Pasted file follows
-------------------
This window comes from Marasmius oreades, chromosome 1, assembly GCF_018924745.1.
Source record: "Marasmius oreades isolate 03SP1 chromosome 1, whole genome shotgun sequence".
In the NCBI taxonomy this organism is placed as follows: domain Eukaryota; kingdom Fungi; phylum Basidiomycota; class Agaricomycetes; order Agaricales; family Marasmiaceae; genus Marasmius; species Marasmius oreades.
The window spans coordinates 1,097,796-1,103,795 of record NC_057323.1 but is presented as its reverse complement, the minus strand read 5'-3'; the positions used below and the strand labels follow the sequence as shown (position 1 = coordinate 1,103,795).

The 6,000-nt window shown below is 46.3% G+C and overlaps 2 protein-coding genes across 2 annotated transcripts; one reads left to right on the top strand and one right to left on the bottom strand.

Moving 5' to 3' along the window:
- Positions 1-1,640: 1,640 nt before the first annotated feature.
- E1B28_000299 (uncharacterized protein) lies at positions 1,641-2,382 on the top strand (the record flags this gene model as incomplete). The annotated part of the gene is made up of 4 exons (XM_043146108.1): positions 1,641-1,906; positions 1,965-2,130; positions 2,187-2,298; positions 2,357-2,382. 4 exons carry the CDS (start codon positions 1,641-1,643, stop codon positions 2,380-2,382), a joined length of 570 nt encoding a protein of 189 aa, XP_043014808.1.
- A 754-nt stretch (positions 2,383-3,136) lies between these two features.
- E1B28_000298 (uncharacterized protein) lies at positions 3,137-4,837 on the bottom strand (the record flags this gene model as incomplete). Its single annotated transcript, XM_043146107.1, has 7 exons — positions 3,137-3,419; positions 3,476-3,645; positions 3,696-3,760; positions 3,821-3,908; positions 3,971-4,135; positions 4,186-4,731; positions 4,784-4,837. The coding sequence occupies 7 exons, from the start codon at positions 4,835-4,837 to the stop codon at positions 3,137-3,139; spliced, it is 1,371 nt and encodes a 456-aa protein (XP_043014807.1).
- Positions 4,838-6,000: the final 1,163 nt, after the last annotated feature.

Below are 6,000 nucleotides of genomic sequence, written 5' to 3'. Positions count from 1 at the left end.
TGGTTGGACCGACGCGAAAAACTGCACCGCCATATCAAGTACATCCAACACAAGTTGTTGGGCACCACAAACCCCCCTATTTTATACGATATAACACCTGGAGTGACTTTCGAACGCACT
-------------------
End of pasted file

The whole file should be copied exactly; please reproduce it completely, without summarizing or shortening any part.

This window comes from Marasmius oreades, chromosome 1, assembly GCF_018924745.1.
Source record: "Marasmius oreades isolate 03SP1 chromosome 1, whole genome shotgun sequence".
In the NCBI taxonomy this organism is placed as follows: domain Eukaryota; kingdom Fungi; phylum Basidiomycota; class Agaricomycetes; order Agaricales; family Marasmiaceae; genus Marasmius; species Marasmius oreades.
The window spans coordinates 1,097,796-1,103,795 of record NC_057323.1 but is presented as its reverse complement, the minus strand read 5'-3'; the positions used below and the strand labels follow the sequence as shown (position 1 = coordinate 1,103,795).

The 6,000-nt window shown below is 46.3% G+C and overlaps 2 protein-coding genes across 2 annotated transcripts; one reads left to right on the top strand and one right to left on the bottom strand.

Moving 5' to 3' along the window:
- Positions 1-1,640: 1,640 nt before the first annotated feature.
- E1B28_000299 (uncharacterized protein) lies at positions 1,641-2,382 on the top strand (the record flags this gene model as incomplete). The annotated part of the gene is made up of 4 exons (XM_043146108.1): positions 1,641-1,906; positions 1,965-2,130; positions 2,187-2,298; positions 2,357-2,382. 4 exons carry the CDS (start codon positions 1,641-1,643, stop codon positions 2,380-2,382), a joined length of 570 nt encoding a protein of 189 aa, XP_043014808.1.
- A 754-nt stretch (positions 2,383-3,136) lies between these two features.
- E1B28_000298 (uncharacterized protein) lies at positions 3,137-4,837 on the bottom strand (the record flags this gene model as incomplete). Its single annotated transcript, XM_043146107.1, has 7 exons — positions 3,137-3,419; positions 3,476-3,645; positions 3,696-3,760; positions 3,821-3,908; positions 3,971-4,135; positions 4,186-4,731; positions 4,784-4,837. The coding sequence occupies 7 exons, from the start codon at positions 4,835-4,837 to the stop codon at positions 3,137-3,139; spliced, it is 1,371 nt and encodes a 456-aa protein (XP_043014807.1).
- Positions 4,838-6,000: the final 1,163 nt, after the last annotated feature.

Below are 6,000 nucleotides of genomic sequence, written 5' to 3'. Positions count from 1 at the left end.
TGGTTGGACCGACGCGAAAAACTGCACCGCCATATCAAGTACATCCAACACAAGTTGTTGGGCACCACAAACCCCCCTATTTTATACGATATAACACCTGGAGTGACTTTCGAACGCACT